Phoenix Fire anthology now available on Amazon!

Phoenix Fire science fiction fantasy short story book anthology

Recently I participated in the not-so-short endeavour of writing a short story for the Phoenix Fire anthology. I will narrate some of my experiences of writing the story eventually, but for now suffice it to say that Pheonix Fire IS AVAILABLE ON AMAZON in ebook or print-on-demand format. 

The anthology features eight South African writers from the science fiction, fantasy and horror walks of life, and is sure to be an interesting read. 

So PLEASE go and buy it. Your local author friends will thank you 😉

Fragmented World

I have always wanted to be a Charlotte. And I have always wanted to tell a story. I don’t particularly want to tell this story, but it is the only one I have.

So I have been working – or rather dabbling – on a little side project I like to call Fragments of Charlotte

Writing and working and obsessing and trying to get published has taken its toll on me – emotionally, mentally, and even physically – to the point where I needed to take break from all the seriousness I had imposed on myself.

So I decided to have a bit of fun. Writing for the sake of writing, and nothing more.

I have always had a vampire story tucked away in the fertile soil of my brain, and it grew bigger and more lush as stories like that often do when left in the dark. But I knew that the time for a vampire story wasn’t exactly right, and that the time for a story like this might never be right. The industry might never be right. I might never come across the right agent or the right publisher or the right anything for this story to ever see the light of day. 

And it was exactly this worry that I was trying to avoid. I wanted to just write. I wanted to word-vomit and forget about it. I wanted to not edit and obsess and bite my fingers to shreds trying to create a perfect project that other people would want to buy and sell. I wanted to remove the stress and self-doubt from the creative process. 

And that is how Fragments of Charlotte was born. 

On the surface it is just an obscure little blog with only a handful of posts. On a deeper level … nope, there is no deeper level. It is exactly what it looks like. It is what it is: 

A few words at a time. 

I am aiming to write posts that are no more than bite-sized. About 500 words or so. Nothing that is an investment to write or to read. 

There is no schedule.

This endeavour is entirely deadline-free, responsibility-free and guilt-free. If I feel like doing it, I will. If I don’t, well, then I won’t.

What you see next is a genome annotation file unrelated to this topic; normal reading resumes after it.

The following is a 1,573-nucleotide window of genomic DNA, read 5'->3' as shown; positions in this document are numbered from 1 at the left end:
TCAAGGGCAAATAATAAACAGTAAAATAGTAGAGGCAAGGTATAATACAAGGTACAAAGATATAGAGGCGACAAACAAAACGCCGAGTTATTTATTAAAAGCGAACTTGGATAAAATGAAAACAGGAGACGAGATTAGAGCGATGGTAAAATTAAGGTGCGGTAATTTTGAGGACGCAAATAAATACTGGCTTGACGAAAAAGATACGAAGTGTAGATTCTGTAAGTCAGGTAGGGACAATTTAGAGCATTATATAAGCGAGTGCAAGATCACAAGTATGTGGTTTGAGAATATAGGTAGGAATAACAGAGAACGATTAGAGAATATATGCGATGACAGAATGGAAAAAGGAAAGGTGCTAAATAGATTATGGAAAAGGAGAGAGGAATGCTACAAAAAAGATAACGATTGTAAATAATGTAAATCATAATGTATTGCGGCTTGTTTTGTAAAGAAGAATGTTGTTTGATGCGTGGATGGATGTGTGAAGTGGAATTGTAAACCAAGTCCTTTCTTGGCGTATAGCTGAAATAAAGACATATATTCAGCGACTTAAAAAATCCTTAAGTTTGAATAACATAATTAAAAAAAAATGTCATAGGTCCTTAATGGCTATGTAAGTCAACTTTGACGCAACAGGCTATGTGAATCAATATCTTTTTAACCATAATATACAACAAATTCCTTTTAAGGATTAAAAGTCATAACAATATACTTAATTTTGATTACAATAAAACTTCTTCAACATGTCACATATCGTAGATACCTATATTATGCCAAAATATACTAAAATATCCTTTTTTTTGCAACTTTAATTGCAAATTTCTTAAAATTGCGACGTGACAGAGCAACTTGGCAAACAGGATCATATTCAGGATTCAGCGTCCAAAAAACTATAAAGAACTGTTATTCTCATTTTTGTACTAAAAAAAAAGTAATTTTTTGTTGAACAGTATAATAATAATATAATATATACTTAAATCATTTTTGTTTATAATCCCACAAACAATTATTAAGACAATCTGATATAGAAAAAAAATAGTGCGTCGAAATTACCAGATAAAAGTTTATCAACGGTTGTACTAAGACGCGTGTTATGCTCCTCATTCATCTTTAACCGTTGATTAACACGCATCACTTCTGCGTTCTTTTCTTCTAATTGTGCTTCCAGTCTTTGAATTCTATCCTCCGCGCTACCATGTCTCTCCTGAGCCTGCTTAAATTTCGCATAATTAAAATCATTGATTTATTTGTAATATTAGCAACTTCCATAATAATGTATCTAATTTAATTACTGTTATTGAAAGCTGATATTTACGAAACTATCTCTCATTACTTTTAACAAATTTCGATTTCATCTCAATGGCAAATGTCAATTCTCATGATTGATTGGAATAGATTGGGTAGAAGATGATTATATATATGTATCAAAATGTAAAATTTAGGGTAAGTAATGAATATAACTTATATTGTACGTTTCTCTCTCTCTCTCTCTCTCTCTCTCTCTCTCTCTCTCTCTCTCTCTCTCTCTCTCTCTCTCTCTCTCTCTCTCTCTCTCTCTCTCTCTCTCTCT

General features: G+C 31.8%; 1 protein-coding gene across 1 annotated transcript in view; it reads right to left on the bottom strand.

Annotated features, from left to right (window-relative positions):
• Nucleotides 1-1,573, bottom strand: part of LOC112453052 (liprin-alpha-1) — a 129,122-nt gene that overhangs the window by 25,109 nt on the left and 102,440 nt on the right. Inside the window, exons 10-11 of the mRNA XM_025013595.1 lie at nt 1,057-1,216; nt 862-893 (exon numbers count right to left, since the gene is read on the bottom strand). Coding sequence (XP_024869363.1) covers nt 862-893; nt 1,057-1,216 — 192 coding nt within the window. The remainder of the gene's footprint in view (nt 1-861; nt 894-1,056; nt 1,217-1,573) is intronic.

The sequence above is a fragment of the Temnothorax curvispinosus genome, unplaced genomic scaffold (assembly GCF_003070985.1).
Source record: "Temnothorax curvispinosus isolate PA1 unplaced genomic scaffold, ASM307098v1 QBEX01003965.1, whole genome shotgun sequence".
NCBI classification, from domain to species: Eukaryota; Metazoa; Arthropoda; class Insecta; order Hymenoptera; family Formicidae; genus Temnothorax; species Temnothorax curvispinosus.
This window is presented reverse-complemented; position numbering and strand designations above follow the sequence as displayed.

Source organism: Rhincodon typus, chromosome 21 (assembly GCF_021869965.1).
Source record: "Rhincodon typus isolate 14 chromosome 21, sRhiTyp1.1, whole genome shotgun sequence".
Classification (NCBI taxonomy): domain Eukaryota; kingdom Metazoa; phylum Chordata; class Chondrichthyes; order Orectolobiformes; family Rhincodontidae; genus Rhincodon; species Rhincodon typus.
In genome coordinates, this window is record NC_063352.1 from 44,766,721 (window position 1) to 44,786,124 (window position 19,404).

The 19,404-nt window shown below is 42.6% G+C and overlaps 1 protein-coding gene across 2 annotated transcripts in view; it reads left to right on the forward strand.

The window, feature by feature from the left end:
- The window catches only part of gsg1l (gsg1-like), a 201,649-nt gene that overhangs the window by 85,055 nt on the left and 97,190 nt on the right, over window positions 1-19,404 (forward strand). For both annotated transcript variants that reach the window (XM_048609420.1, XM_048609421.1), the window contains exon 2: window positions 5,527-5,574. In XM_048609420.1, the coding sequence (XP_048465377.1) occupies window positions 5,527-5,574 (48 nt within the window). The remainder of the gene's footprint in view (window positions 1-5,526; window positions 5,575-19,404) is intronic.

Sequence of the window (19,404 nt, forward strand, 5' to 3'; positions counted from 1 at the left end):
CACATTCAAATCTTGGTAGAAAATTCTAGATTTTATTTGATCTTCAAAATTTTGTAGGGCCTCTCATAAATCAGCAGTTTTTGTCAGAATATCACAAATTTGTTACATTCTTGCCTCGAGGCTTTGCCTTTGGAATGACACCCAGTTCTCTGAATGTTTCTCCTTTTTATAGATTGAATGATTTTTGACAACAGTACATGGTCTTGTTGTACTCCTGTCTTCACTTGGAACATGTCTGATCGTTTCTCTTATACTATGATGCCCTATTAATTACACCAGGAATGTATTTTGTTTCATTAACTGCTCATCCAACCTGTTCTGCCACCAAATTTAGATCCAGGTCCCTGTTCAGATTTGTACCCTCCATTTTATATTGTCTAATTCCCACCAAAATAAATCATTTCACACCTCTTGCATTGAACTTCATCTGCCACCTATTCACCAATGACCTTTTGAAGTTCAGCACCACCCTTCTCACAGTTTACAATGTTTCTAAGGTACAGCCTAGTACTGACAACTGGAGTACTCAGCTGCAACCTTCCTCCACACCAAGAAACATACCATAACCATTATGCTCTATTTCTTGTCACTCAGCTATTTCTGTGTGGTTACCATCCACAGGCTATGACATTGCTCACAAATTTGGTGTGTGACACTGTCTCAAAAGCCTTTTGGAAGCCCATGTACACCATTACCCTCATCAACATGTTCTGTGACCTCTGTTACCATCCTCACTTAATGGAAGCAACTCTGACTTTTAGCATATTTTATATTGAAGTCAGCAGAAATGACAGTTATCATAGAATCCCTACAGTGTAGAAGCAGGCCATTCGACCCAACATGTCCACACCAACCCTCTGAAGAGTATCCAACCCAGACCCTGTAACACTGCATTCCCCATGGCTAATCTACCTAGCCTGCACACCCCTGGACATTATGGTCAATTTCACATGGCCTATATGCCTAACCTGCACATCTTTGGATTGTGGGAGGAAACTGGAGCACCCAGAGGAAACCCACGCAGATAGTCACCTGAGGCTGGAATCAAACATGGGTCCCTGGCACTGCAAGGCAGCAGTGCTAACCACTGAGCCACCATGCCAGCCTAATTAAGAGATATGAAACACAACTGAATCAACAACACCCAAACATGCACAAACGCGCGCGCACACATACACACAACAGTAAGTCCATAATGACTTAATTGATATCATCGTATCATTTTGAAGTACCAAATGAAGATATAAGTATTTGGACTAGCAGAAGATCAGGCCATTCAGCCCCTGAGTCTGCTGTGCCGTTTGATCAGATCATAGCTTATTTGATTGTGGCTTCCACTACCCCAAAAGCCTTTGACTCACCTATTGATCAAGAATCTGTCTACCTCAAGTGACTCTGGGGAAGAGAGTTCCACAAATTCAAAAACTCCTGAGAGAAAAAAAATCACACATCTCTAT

First drafts forever. 

There is no rule that says I can’t revisit and regurgitate this in the future, but for now the writing is raw and unpolished. I write and I post. There is no editing and obsessing and beta-reading and rereading. There is just writing, and then it is done. 

I will be re-posting Fragments of Charlotte entries here, but you can also visit the blog at – you guessed it – Fragments of Charlotte.

the anti journal

I got this awesome Anti Journal from a friend for Christmas.  So what is anti journaling? Apparently it is “a route to creative discovery, a way of seeing things differently — it’s journaling outside the box”.  Whatever. That’s enough philosophy for today. It’s not as if I need an excuse or encouragement to a) journal, b) get my creative juices on, and c) completely and utterly destroy a journal in the process. So without further ado, I will dive into my new anti journal and see where the journey takes. 

anti journal front cover

I have started this journal with a golden sticker dot flower. It speaks of a certain laziness in me, since those stickers were the first thing I managed to lay my hands on when starting the journal. Or maybe it means I am a thrifty problem solver? Yes, I think that must be it…

golden dot sticker flower

And also this, because some people always have to be told:

anti journal disclaimer

resolutions reviewed

lightbox 2017 let's do this

Happy 2017!

So….it’s that time of the year again. You know, that time when we are all bright-eyed and bushy-tailed and not yet worn down by the drudge of an entire year. Right now everything is still fresh and hopeful and we are all certain that we will finally, once and for all, be good people who make the most of our lives. The gyms are filling up and people are suddenly nicer than is natural. Everyone is dead set on being  better. Or being perceived as better, for whatever value of ‘better’ they think is important.

Last year I did a few ‘changes’ instead of new year’s resolutions, so this year I would like to build on that concept. First I would like to assess the success of these changes I resolved to make.

1. I wanted to manage my time better.

This actually worked out somewhat. The 24 hours in a day that we were given always seem a little miserly to me, but that’s the way we are forced to live, so I had to find to work around that. All in all I managed to get a few things done that I wouldn’t normally have. I learned new skills, improved some old ones, and even found ways to expand my social circle. I noticed that there was a period during the dead of winter when time seemed to bunch up and become concentrated, so that a day had all the exhaustion of 24 hours,  but none of the actual time. I fell into a relentless cycle of eat, sleep, work, and Facebook, punctuated by some yoga and horn playing that was near impossible to break. In summer, on the other hand, I can feel the days stretching long and empty, like an endless sheet of paper unrolling ahead of me. There is time, there is space, and there is the motivation to get some shit done.

In 2017

I want to continue on this trend of very carefully balancing work and play, relaxation and meaningful industry, my happiness in the moment  and the thankless slog of working towards achieving lifelong dreams.